In addition to the usual competition from the countries of East Asia, Japan, Europe, and Latin America that we have more or less adjusted to, a new threat has arisen from the east that unalterably changes the game.  China has already overtaken Germany and Japan in global manufacturing and seems certain to overtake us in the next few years.  If present trends continue, her output will be double ours in the not too distant future.

Niall Ferguson writes in the November 18, 2010 issue of the Wall Street Journal, “China has been the biggest and fastest of all the industrialization revolutions.  In the space of 26 years, China’s GDP grew by a factor of ten.  It took the U.K. 70 years after 1830 to grow by a factor of four.  According to the International Monetary Fund, China’s share of global GDP (measured in current prices) will pass the 10% mark in 2013.  Goldman Sachs continues to forecast that China will overtake the U.S. in terms of GDP in 2027, just as it recently overtook Japan.”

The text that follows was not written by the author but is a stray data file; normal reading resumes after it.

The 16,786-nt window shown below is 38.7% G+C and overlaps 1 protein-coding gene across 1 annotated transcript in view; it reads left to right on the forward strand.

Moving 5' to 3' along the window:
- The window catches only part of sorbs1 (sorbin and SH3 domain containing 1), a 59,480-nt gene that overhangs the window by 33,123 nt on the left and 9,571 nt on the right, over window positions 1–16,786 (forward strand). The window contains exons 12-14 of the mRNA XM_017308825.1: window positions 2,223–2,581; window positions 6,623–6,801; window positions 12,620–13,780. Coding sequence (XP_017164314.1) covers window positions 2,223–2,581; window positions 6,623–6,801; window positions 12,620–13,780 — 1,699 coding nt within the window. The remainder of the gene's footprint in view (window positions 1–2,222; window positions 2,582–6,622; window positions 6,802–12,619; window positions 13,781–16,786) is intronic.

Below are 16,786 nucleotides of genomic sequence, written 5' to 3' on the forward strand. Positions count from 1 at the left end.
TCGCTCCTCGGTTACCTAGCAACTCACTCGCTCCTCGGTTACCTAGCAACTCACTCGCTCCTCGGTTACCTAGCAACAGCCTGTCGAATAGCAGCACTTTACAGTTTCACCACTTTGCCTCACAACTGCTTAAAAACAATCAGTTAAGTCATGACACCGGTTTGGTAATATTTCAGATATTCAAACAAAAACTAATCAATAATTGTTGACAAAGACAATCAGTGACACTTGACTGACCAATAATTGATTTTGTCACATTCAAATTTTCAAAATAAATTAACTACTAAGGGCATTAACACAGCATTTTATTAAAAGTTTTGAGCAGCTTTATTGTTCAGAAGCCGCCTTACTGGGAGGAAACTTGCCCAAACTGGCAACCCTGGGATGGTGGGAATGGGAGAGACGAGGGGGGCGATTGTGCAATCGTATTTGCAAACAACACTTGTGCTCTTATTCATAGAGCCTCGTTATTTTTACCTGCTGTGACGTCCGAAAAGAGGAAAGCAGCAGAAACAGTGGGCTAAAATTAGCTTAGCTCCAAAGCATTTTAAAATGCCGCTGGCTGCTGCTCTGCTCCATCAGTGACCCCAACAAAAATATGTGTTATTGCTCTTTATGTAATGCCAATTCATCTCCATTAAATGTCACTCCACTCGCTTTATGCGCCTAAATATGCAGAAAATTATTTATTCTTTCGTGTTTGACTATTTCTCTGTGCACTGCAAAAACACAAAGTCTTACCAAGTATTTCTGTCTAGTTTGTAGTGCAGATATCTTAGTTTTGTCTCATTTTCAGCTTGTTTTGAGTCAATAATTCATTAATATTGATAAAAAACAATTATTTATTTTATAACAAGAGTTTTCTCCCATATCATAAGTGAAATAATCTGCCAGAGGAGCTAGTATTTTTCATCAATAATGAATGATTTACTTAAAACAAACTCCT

A few years past, the refrain one heard was that China’s thrust was limited to basic industries and assembly.  The high tech stuff would remain comfortably sequestered in Silicon Valley.  The US could afford to lose labor intensive manufacturing to China where low wages gave it a clear advantage.  Meanwhile, we would continue to dominate in technology with its well-paid jobs.  As it turned out, however much this neat division in economic activity may have suited us, it did not suit our competitor.

China has made no secret that it is resolved to overcome the west’s technological advantage and, in time surpass it.  Among the steps China has taken to pursue this ambition, it has stepped up its student enrollment in engineering and science studies; done its best to entice U.S. technologically-trained Chinese students and academics to return home; made English a required subject in its public schools so as to enable it to better take advantage of the Internet, technical papers, training manuals, etc.; and devoted more of GDP to research and development.